The Dog I've Always Wanted

Canine Behavior, Training and Photography

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News From the Doggie Daycare 5

June 3rd, 2008 · · News From the Doggie Daycare

It is very interesting to observe and identify the styles of play favoured by individual dogs. There are really only four basic styles of dog play. There are the rough and tumble dogs who who enjoy body slamming and rearing up on their hind legs and wrestling.

Chase is another popular dog game and it is one in which the chaser and the chased frequently switch roles.

Mouth wrestlers enjoy lying on the ground and engaging each others mouths. These dogs tend to vocalise while playing.

Creep is a mock- scary game which involves two dogs approaching each other stiff-legged and on tip- toe, very slowly advancing towards each other and then suddenly they erupt in play.

I find it remarkable how versatile most dogs are in their play styles. It also appears to be the case that dogs play differently with different individuals and at different times. Well-socialized dogs seem to be  capable of playing in a mutually satisfying way with most others next.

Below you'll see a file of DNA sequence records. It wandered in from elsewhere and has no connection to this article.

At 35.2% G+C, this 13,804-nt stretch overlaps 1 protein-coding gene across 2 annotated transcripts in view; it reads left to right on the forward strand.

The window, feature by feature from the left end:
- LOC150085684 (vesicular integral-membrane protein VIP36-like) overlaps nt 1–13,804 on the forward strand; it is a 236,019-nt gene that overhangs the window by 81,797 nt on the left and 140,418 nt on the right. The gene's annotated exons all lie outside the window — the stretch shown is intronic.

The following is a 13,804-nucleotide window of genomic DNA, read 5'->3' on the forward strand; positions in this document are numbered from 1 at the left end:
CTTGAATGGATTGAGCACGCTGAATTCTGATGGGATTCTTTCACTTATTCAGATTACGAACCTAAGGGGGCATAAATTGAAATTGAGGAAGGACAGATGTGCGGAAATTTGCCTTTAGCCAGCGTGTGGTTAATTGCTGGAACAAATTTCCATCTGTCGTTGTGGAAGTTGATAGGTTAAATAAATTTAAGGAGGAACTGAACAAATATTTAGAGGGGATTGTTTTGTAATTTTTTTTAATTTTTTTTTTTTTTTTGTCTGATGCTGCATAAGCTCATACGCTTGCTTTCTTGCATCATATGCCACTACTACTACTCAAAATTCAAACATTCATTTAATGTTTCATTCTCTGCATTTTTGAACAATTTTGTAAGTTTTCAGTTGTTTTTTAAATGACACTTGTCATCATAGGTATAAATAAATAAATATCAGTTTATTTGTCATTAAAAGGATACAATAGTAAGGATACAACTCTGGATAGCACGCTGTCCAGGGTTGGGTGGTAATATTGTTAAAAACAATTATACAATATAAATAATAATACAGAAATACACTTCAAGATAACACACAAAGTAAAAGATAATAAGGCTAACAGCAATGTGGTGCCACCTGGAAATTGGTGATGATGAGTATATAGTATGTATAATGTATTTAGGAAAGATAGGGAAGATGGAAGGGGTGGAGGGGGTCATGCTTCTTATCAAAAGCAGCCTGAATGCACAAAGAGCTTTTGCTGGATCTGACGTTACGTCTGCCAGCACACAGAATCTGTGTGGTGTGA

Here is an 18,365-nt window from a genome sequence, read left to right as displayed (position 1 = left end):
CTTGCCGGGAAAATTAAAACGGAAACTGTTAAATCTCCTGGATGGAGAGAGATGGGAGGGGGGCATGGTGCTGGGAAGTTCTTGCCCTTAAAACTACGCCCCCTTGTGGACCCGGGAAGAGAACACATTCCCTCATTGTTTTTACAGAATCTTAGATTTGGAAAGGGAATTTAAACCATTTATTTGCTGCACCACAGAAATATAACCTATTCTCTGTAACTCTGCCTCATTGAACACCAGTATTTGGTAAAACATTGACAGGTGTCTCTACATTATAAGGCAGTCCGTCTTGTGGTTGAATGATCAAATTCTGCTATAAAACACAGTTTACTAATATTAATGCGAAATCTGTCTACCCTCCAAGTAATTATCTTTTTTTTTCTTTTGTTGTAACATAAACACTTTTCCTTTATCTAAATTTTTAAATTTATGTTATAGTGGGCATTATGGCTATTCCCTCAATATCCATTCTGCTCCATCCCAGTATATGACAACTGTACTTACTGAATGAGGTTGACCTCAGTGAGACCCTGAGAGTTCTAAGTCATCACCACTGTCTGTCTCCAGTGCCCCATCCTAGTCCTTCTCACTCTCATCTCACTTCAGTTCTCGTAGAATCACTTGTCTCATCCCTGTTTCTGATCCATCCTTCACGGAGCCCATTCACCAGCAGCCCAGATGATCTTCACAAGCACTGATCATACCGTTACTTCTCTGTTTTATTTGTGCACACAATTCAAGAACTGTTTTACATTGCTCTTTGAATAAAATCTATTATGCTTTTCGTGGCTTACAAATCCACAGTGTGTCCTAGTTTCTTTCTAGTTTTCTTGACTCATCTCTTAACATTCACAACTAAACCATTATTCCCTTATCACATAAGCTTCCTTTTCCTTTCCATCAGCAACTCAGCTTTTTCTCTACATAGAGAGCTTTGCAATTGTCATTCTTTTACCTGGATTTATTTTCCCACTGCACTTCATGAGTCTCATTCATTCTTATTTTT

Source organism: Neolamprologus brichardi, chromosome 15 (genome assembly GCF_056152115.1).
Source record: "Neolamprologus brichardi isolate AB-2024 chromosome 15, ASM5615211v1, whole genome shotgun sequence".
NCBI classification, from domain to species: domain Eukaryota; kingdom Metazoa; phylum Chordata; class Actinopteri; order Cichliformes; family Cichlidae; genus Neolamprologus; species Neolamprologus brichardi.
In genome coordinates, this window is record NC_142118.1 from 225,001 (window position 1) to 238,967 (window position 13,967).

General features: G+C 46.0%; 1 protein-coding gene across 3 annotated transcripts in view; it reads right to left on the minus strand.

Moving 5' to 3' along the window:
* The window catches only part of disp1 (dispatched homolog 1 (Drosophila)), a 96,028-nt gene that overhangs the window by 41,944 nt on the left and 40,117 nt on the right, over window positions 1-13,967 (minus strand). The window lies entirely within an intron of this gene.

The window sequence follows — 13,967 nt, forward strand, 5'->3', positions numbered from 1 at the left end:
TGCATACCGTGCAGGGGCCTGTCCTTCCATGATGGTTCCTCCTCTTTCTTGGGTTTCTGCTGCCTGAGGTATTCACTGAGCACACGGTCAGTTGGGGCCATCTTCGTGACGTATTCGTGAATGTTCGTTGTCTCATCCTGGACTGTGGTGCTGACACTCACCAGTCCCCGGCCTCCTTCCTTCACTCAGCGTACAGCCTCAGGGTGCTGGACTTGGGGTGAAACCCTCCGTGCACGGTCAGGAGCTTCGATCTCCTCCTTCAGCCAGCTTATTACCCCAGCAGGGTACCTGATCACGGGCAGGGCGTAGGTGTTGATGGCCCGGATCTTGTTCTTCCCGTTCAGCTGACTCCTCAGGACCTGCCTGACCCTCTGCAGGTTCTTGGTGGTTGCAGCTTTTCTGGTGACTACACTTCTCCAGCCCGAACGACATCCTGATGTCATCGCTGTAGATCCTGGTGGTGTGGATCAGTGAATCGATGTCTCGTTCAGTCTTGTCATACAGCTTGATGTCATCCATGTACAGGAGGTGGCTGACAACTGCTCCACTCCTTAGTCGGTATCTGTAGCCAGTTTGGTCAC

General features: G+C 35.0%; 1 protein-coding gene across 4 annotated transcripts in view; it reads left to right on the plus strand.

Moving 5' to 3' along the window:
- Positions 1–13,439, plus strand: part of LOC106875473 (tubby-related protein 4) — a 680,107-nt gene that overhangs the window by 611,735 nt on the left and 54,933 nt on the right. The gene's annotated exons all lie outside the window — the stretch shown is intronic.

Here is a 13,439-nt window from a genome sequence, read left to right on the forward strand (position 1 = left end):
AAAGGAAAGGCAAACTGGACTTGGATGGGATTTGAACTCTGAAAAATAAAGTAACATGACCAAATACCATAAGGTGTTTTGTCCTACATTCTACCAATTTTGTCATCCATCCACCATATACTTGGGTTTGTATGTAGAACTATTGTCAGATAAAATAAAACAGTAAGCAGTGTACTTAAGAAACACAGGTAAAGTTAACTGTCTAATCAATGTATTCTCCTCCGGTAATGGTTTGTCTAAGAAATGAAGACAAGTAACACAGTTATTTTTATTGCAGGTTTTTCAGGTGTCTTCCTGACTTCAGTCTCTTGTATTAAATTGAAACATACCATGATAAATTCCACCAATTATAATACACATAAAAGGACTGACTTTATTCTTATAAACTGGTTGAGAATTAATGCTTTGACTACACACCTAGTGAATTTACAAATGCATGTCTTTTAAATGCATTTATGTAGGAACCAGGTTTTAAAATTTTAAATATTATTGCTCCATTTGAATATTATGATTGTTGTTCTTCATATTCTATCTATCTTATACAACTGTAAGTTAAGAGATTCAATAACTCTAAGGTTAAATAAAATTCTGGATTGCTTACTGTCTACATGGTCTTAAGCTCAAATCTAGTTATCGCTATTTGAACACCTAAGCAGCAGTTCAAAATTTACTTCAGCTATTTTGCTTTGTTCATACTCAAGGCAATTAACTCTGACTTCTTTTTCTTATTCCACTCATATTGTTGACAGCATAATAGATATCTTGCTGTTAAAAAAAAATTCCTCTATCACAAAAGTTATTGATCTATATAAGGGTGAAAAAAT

The play in a group of a dozen or so dogs has a certain rhythm in that the energy level seems to fluctuate as though by some consensus on the dogs’ part. Dog play needs to be monitored in order that the participants do not become overly aroused. Play should be interrupted as soon as it seems to be drifting towards aggression. It can take some experience to know when to intervene.

Studying the way dogs play with each other is an excellent way to discover a lot about dogs. Play is the self-expression of dogs. In human terms it parallels dance. The more that I observe dog play the more I am amazed by the grace and agility of dogs. And the exuberance and raw energy is contagious. If we play more with our dogs we can rediscover our own capacity for play.

 

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